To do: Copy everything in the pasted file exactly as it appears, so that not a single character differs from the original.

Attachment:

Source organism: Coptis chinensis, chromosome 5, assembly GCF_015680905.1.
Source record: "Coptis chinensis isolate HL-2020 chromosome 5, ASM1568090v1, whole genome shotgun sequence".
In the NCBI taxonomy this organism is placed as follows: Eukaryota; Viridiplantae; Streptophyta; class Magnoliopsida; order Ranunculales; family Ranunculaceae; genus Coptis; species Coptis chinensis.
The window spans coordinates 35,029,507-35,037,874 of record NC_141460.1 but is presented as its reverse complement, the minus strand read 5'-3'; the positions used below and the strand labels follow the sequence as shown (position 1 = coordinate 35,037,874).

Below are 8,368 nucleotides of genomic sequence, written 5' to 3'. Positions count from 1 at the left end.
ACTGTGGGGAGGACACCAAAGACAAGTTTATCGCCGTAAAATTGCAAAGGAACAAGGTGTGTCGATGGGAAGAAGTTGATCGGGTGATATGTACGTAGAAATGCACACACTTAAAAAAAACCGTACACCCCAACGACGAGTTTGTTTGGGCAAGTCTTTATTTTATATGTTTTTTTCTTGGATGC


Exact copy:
Source organism: Coptis chinensis, chromosome 5, assembly GCF_015680905.1.
Source record: "Coptis chinensis isolate HL-2020 chromosome 5, ASM1568090v1, whole genome shotgun sequence".
In the NCBI taxonomy this organism is placed as follows: Eukaryota; Viridiplantae; Streptophyta; class Magnoliopsida; order Ranunculales; family Ranunculaceae; genus Coptis; species Coptis chinensis.
The window spans coordinates 35,029,507-35,037,874 of record NC_141460.1 but is presented as its reverse complement, the minus strand read 5'-3'; the positions used below and the strand labels follow the sequence as shown (position 1 = coordinate 35,037,874).

Below are 8,368 nucleotides of genomic sequence, written 5' to 3'. Positions count from 1 at the left end.
ACTGTGGGGAGGACACCAAAGACAAGTTTATCGCCGTAAAATTGCAAAGGAACAAGGTGTGTCGATGGGAAGAAGTTGATCGGGTGATATGTACGTAGAAATGCACACACTTAAAAAAAACCGTACACCCCAACGACGAGTTTGTTTGGGCAAGTCTTTATTTTATATGTTTTTTTCTTGGATGC